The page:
David Blecken
Jul 28, 2016

Harley-Davidson wants to set young Japanese salarymen free

The US motorcycle brand is hoping to win over more youthful biking enthusiasts with a new experiential initiative.

Harley-Davidson wants to set young Japanese salarymen free

Developed by AKQA, ‘Go Live, Go Ride: Harley-Davidson Weekend Ride’ is an online-based campaign that gives people the chance to ride one of the company’s bikes for a full weekend.

Claudia Cristovao, AKQA’s group creative director in Tokyo, said the idea was to go beyond the standard test ride to give people a fuller experience of the brand.

How does it work? Those wishing to take part must hold a licence allowing them to ride large bikes. They are invited to enter an online lottery via a dedicated website stating where they want to ride to and when (up to seven people will be selected each weekend over the campaign’s three-month period); selected participants receive a gift pack containing a branded leather jacket and GoPro; they then choose their bike (one of seven), and Harley-Davidson helps them plan their weekend journey.

Footage from each journey filmed using the GoPro is subsequently edited and uploaded to the campaign website, serving as a record and a promotion in itself. Awareness of the competition is driven through social channels and publications aimed at biking enthusiasts. The brand is also releasing a series of stamps specially designed for the popular Line platform. In its first week, the campaign drew 600 applicants, Cristovao said.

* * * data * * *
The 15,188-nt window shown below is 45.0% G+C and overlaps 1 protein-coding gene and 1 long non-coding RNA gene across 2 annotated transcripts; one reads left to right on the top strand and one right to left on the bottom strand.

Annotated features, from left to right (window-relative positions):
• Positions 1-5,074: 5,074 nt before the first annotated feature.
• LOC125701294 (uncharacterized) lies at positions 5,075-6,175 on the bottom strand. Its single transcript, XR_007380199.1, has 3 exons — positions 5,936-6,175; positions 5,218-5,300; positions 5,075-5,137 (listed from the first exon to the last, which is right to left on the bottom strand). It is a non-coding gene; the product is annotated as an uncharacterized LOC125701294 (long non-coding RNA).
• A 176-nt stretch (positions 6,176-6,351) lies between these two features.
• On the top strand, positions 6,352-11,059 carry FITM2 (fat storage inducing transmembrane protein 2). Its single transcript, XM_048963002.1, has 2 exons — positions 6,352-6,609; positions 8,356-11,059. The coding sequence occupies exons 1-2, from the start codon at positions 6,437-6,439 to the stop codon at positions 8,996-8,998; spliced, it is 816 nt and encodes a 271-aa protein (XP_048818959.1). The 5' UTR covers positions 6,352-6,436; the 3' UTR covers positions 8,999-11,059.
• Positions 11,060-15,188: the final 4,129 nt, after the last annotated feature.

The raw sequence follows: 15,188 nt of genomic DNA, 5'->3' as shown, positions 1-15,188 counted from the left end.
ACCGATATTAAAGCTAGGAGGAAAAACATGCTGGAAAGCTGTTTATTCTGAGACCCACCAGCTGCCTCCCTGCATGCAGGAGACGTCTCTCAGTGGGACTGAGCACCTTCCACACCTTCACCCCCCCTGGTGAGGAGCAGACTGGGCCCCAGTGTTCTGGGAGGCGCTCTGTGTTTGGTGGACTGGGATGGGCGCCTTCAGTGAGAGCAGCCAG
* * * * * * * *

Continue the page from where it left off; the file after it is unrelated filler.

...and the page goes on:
Dan Inamoto, AKQA’s business director, described it as a “non-test ride” that aimed to rejuvenate the Harley-Davidson brand and draw in a new generation of riders. Harley-Davidson “has been in Japan for a long time but tends to be seen as an older man’s hobby brand,” Inamoto said. “The core owners are people in their 40s, 50s and 60s. The brand is trying to refresh itself and appeal to a younger audience.”

He noted that while Harley-Davidson remained the dominant brand in the large bike category, competition was intensifying, with brands such as Kawasaki and Honda “catching up and making bigger bikes”.

The campaign aims to overcome two key challenges. The first is that the average Japanese ‘salaryman’—even a young one—finds it difficult to realise his "dreams of freedom” given the pressures of work and society, Inamoto said. The other is that entering the world of biking can seem daunting to the uninitiated. In both cases, many would-be bikers don’t know where to begin.

“We wanted to make it easier,” Cristovao said, explaining that brands such as Harley-Davidson “have to go to you on your own terms, not wait for you to go to them”.

“It takes effort to be your true self,” Inamoto said. “We want people to buy the bikes, but we also want to open their eyes and realise there is a lifestyle out there that can allow you to be really free.”  

The campaign is the first major piece of work by AKQA for Harley-Davidson since the brand appointed the agency after a pitch last year. 

Campaign Asia-Pacific’s view: This initiative recognises that nothing can make up for experience when it comes to a machine like a Harley-Davidson. We would urge more automotive brands to let people really feel their products, rather than simply telling them about them. The question is, is the millennial generation bold enough for the Harley brand?

Campaign Japan

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